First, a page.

Building a wheel is easy if you know what you’re doing. I don’t, so I turned to Wayne at Bicycle in West Palm Beach when I wanted my SON generator hub built into the front wheel of my new Surly Long Haul Trucker. (Wayne and his shop, Bicycle, are one-name entities, like Cher or Paris.)
I promised back in January that I’d post a video of the process when I learned the rudiments of how to do it.
Wayne builds a 26″ wheel around my SON generator
Wayne took the hub off the front wheel of my old Trek 1220, where it had been whirring away without a problem for four or five years. He ordered a 32-count Alex Adventurer 26-inch rim similar to the one supplied on the Surly Long Haul Trucker Complete. The original wheel is a 36-spoke-count rim, but the SON hub is a 32, so I had to send the first wheel back. I also needed spokes, nipples and Wayne.
Total cost for the new wheel (excluding taxes and shipping)
Alex Adventurer Rim – $34.98
Spokes – $35.20
Nipples – 3.84
Labor – $30.00
GRAND TOTAL – $104.02
It’s running straight and true
I’ve been riding it for almost eight months now and it’s still running straight and true, despite potholes and railroad crossings.
I’m not surprised. This is the third wheel Wayne has built for me.
I’ve been thinking about racks – bike racks – lately. I was cleaning out my storage unit and came upon one of those strap-on kinds in good shape. It went to Reader in the Wild Mathilde. It was better than taking the front wheel off her bike and wrestling it into her car when she needed to transport it.
I don’t trust strap-on racks
I never trust them for good reason. They come loose and drop your bike on the ground.
Foodie Jan Norris and I decided to ride the northeast side of Lake Okeechobee before the dike was paved. Since we weren’t sure how it was going to work out, we left my car at one end and put our bikes on her cheesy strap-rack to go to the start. I added a couple of wraps of bungee cord “just in case.”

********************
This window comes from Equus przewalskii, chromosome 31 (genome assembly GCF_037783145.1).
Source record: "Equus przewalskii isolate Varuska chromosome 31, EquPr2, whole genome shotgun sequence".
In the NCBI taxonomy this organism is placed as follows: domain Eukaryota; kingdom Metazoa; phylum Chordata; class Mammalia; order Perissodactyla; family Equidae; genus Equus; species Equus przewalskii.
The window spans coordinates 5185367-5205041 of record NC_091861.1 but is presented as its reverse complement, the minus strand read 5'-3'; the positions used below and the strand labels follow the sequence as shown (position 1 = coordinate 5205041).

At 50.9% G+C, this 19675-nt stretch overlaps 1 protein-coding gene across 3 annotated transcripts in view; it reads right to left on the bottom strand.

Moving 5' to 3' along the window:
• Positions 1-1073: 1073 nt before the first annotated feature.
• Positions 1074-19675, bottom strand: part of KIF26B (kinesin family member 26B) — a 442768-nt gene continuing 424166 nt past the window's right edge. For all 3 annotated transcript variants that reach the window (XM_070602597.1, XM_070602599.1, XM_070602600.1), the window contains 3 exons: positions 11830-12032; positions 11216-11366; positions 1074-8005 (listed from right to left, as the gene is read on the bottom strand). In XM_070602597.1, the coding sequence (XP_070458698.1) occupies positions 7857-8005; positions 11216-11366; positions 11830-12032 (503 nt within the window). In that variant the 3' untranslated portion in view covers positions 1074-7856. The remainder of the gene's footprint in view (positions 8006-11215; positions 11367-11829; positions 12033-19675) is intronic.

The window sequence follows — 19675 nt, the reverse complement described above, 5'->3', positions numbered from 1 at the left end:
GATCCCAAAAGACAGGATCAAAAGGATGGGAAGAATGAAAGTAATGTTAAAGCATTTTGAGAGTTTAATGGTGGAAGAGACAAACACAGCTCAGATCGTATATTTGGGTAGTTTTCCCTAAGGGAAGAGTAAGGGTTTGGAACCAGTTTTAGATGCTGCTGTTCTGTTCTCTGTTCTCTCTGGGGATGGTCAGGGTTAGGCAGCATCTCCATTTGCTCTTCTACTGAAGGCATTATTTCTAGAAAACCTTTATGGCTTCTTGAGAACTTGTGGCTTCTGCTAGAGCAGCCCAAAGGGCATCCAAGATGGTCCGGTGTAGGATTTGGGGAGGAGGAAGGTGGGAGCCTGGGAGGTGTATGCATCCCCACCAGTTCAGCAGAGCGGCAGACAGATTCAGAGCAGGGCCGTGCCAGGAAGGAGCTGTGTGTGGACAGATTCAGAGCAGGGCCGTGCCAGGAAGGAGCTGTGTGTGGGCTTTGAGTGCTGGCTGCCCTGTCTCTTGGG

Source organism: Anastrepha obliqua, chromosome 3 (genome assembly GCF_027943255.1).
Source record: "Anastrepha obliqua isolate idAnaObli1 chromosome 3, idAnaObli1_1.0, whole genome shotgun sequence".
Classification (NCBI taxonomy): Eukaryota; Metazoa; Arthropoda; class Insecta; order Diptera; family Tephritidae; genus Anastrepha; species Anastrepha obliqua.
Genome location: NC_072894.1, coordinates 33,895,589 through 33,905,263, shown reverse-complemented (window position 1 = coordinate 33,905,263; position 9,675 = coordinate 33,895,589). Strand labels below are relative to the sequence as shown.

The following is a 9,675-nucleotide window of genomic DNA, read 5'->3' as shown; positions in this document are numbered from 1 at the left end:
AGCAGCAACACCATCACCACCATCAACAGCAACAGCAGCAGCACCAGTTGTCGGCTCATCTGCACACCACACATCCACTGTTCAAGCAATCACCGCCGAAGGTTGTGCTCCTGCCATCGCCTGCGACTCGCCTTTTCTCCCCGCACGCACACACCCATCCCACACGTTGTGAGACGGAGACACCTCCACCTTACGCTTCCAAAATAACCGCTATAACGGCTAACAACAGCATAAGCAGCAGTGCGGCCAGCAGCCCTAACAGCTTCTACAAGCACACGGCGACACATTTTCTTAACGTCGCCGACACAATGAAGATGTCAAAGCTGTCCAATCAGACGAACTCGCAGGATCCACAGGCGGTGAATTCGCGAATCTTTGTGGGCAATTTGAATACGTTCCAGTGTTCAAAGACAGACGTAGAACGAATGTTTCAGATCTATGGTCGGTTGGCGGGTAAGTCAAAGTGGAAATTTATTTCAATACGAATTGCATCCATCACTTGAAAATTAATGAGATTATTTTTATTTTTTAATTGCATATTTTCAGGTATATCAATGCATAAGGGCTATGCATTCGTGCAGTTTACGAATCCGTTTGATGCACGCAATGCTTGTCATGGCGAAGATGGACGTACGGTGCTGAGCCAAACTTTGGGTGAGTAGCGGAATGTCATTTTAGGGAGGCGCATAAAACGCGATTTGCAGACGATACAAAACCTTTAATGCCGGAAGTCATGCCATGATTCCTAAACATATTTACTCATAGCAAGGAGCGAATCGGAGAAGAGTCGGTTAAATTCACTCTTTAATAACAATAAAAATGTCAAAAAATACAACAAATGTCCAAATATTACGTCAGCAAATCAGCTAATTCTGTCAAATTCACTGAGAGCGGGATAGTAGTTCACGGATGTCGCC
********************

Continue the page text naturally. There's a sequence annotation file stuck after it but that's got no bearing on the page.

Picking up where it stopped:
Jan doesn’t poke along
We were tooling down U.S. 441 at something that felt just shy of the speed of light.
After about 10 miles, I looked in the passenger side rearview mirror.
I didn’t see my bike
She did a bootlegger and headed back up the road to see if we could spot a twisted bike carcass on the side of the road. I could only wonder how many cane trucks had already ground it to dust. I was already planning in my mind what the replacement would be.
Major Digression Alert
See bottom of the post for an old memory that just popped into my head. It is only barely connected to this topic, so I’ll bury it at the end.
Now, back to our normally scheduled program
After we had gone several miles, I told her to pull off on the shoulder. I walked around behind the car to see that my bike had slipped off the rack – which put it below the line of sight – but the bungee cord had sort of held it on. Every so often it would bounce off the pavement, resulting in a tacoed wheel and a sanded-down pedal.
Son Matt dropped my bike, too
Not long after that, Son Matt and I were coming back from riding the West Orange Trail near Orlando, FL. When we stopped to make the turn into his housing development, my bike fell off his strap-on rack. If it had happened five minutes earlier at Warp Speed, it would have caused havoc on the highway.
I was ready for something safe and strong
My first hitch-mounted rack was made by Swagman. It was similar to the one pictured at the top of this posting.
What I liked was that the bike was held on to the rack by a bar across the top that screwed down. Unfortunately, I grew to hate how long it took to screw and unscrew that top, particularly in the dark at mosquito o’clock.
The bikes were supported by two arms about a foot apart.
They rested on rubber cradles that could be adjusted to give more or less spacing between bikes.
The bikes were secured by heavy rubber straps that were quick to put on and faster to remove.
One of the pair of cradles for each bike has an anti-sway arm that keeps the bikes from rocking into each other.
Pull a pin and the rack swings down to give access to the back of the vehicle. (It’s not recommended, but I have done that with bikes on the rack.)
Pull a pin and the bike arms fold down. (I used to leave my 4-bike rack arms extended all the time. The 5-bike rack sticks out just a little bit too far to do that.)
Bikes were held higher than on the Swagman. I never had to worry that the bikes would drag the ground.
Instead of a simple locking pin, the rack bolted to the hitch receiver to eliminate sway. The bikes don’t get whipped around like a dog wagging its tail.
I was concerned that being exposed to the sun all the time would cause the rubber straps to break down, but I haven’t seen any evidence of it in the last three years.
How about the Yakima SlickROC 4?
www.chainlove.com has put this model on sale twice recently. I bought one for Son Matt for his birthday and one for Son Adam to reward him for completing his first triathlon.
The SlickROC is similar to the KingPin 4, except that it comes with a Deadlock cable locking mechanism to keep your bike safe from honest people and it has a more convenient way to swing down the arms without pulling a pin.